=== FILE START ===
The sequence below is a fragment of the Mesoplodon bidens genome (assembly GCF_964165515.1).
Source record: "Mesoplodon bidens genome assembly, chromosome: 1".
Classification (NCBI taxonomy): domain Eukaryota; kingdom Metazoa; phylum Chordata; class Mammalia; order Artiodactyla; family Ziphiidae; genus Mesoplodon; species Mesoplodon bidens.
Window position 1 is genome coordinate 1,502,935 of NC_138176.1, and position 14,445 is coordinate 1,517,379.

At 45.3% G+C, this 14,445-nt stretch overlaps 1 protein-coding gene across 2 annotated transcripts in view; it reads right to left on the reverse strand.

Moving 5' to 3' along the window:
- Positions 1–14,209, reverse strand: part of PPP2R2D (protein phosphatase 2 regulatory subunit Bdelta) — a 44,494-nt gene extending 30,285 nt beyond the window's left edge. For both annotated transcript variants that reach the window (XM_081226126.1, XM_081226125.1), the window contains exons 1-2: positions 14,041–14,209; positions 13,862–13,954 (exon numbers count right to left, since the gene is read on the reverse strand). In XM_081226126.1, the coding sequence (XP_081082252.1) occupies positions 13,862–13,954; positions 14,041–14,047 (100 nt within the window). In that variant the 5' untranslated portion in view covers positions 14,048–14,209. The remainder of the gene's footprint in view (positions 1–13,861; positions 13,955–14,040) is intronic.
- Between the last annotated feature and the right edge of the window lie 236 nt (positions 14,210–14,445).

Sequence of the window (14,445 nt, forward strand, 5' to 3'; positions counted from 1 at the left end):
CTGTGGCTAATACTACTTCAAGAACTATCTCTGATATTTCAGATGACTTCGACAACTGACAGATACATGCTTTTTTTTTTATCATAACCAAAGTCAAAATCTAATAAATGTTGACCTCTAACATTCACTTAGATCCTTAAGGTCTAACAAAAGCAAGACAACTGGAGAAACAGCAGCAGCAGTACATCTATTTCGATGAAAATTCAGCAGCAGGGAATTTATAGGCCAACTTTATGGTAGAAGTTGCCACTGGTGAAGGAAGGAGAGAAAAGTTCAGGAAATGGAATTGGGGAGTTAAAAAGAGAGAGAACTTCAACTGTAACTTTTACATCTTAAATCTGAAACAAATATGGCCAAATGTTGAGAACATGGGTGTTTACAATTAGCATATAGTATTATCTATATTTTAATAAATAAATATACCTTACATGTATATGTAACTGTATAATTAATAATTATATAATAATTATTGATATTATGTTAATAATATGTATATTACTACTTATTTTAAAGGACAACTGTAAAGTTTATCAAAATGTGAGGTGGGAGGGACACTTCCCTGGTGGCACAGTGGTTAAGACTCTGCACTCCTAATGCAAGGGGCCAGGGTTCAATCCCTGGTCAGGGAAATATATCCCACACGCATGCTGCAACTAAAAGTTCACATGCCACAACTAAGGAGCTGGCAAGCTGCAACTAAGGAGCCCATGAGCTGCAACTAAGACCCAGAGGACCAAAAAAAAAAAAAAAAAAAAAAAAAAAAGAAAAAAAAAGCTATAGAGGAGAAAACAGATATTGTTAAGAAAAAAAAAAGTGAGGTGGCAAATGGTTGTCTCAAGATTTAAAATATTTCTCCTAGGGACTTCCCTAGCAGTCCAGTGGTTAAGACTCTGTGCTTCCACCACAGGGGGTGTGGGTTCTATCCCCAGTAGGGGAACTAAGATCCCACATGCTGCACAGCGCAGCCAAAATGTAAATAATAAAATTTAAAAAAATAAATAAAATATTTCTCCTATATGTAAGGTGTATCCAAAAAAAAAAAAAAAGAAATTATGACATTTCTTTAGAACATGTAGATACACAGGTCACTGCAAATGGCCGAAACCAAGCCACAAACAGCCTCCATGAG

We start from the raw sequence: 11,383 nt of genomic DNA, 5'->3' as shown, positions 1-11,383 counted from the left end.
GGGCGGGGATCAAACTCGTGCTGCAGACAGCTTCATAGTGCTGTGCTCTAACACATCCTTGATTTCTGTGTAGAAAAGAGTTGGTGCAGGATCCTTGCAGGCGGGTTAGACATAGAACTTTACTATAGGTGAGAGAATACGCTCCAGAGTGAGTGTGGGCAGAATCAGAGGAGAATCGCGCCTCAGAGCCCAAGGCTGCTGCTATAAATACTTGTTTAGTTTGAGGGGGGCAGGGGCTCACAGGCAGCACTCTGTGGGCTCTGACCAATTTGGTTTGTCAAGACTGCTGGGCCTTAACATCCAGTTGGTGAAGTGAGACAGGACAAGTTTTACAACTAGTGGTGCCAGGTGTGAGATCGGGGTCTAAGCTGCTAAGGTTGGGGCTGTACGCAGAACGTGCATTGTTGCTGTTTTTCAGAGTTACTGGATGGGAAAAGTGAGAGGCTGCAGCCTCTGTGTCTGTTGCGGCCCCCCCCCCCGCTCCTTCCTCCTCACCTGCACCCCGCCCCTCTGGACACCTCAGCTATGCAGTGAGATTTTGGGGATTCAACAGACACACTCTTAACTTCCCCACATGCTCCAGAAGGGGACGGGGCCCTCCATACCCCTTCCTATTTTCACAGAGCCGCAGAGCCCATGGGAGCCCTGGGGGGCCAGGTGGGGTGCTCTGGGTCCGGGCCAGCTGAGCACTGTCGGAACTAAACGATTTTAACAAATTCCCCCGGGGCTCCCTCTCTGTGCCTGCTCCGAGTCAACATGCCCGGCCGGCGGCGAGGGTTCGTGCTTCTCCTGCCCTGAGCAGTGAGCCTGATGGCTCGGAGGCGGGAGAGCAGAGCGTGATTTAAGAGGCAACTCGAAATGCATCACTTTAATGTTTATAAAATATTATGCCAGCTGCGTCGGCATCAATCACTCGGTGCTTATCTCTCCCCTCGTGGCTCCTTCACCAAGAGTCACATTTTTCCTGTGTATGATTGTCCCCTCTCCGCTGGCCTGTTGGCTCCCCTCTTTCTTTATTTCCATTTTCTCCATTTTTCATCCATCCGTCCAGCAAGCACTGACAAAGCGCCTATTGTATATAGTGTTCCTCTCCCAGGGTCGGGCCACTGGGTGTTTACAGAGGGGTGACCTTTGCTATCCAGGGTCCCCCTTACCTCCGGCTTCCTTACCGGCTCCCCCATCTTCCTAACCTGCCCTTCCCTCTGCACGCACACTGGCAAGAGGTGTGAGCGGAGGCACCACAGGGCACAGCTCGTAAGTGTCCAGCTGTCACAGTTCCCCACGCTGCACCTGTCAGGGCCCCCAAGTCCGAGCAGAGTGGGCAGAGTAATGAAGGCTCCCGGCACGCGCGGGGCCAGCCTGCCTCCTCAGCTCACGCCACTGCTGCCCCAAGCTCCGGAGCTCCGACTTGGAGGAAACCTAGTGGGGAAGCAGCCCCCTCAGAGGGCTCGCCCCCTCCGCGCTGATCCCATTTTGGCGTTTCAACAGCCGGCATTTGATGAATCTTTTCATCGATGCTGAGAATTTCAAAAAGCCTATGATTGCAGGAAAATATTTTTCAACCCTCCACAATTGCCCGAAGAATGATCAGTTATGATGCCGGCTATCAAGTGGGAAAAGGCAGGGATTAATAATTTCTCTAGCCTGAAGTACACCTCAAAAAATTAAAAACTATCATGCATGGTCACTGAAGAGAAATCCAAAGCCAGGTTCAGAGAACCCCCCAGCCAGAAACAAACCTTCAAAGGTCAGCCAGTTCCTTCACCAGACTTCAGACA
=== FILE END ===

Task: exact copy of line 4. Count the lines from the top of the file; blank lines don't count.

Window position 1 is genome coordinate 1,502,935 of NC_138176.1, and position 14,445 is coordinate 1,517,379.